Several studies in the past have pointed out that plants can be used to generate electricity. While the theories used here are a little different than what goes behind an orange-powered light bulb, researchers at Wageningen Unviersity have come up with a fuel cell that makes use of the organic byproduct of photosynthesis to produce electricity.
The research team involved in the project state that during photosynthesis organic material is produced that the plants can’t digest and hence it’s secreted through the roots. Bacteria in the soil break this material down and release electrons. The university states that they’ve developed fuel cells to make use of these electrons to produce renewable electricity.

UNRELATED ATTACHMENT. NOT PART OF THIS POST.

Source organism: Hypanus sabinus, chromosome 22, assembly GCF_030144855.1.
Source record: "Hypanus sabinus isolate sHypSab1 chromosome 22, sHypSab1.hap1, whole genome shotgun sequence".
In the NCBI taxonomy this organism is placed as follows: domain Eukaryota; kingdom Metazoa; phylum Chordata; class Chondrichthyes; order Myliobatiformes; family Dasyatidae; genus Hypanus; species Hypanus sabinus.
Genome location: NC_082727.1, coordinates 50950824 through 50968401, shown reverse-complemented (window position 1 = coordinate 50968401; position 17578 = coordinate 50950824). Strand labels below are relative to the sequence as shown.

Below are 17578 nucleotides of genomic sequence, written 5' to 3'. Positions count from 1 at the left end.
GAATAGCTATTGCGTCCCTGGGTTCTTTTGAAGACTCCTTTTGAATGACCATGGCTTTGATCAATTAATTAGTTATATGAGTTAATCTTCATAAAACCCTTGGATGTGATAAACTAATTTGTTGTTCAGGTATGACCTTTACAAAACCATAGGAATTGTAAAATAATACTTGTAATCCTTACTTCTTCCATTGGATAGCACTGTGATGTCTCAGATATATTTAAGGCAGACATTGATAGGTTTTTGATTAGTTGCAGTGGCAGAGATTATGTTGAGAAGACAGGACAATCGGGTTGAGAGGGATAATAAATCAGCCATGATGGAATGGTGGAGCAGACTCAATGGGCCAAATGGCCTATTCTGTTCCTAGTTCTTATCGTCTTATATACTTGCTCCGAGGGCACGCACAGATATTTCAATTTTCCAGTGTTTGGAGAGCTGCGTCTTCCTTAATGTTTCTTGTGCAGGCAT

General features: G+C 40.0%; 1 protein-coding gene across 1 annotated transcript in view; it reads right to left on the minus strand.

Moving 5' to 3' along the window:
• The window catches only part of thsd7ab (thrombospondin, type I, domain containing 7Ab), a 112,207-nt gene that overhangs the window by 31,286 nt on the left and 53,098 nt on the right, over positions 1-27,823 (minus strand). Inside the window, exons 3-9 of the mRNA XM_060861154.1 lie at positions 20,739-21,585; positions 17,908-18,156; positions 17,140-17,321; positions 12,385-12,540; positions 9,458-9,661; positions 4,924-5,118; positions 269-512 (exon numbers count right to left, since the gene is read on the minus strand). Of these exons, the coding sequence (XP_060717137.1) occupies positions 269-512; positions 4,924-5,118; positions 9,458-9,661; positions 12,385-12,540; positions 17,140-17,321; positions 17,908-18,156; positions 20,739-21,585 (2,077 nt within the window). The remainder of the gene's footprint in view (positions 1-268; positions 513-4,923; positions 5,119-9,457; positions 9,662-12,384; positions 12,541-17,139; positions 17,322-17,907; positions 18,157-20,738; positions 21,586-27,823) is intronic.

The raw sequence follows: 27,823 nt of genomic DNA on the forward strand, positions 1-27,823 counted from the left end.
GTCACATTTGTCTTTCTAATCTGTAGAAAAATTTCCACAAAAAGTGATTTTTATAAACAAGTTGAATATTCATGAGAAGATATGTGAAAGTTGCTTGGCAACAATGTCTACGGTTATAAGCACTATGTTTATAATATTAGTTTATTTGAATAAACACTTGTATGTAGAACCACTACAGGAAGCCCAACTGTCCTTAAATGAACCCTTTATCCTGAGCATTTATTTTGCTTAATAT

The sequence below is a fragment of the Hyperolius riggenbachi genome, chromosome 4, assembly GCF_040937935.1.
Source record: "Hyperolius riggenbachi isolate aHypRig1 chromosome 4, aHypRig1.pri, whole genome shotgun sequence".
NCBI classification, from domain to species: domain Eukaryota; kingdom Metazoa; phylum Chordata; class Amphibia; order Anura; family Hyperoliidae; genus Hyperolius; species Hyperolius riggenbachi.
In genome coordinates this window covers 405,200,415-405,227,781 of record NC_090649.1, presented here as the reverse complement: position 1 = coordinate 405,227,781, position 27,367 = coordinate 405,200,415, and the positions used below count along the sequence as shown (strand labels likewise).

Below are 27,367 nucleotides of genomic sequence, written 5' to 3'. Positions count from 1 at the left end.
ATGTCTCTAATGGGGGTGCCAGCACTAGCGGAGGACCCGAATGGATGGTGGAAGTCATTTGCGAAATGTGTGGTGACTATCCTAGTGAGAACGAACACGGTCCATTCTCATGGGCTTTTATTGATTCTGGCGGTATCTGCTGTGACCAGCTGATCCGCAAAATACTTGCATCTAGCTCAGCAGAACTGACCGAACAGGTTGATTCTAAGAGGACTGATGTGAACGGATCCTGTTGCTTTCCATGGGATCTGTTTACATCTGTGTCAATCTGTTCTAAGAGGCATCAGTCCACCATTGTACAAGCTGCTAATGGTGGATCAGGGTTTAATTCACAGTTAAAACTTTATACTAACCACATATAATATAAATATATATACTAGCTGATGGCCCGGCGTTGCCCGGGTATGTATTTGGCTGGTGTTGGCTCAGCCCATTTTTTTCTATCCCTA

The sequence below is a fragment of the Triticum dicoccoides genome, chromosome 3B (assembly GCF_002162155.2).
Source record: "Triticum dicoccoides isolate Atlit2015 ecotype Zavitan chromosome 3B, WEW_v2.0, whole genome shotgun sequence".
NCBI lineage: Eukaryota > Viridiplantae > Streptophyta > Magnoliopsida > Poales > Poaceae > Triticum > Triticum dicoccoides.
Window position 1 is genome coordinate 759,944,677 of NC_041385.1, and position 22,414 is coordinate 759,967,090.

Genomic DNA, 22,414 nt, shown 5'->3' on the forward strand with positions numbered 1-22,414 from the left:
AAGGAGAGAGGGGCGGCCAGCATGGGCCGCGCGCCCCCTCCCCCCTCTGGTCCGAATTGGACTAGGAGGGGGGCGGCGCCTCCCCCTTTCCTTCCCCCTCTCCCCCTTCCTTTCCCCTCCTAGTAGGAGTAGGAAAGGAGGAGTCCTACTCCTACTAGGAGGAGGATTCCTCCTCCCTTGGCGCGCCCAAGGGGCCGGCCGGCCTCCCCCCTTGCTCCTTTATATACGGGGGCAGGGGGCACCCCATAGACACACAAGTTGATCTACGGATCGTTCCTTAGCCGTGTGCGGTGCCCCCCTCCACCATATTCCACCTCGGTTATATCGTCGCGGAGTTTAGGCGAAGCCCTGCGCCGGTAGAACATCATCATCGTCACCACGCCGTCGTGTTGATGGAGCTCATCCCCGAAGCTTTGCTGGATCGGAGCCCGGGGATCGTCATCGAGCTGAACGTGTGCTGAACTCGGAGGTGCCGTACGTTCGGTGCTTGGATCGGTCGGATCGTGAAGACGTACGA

While we might come up with thousands of possible applications for the tech, the research group says that the first prototypes could be used flat green roofs in remote areas in developing countries and when the tech hits a better efficiency rating, it could herald the development of central grids on areas of marshland. The green energy producing green roofs could become a reality as soon as 2015.
At present, the technology is able to produce 0.4W of green power per square meter of plant growth with the researchers confident that they can increase the output to 3.2W on the same area, which would allow an average household to be powered by a 100sqm green roof. The research team has created a company, dubbed Plant-e, which hopes to bring the product to the market by next year to power electronic devices and LED lights.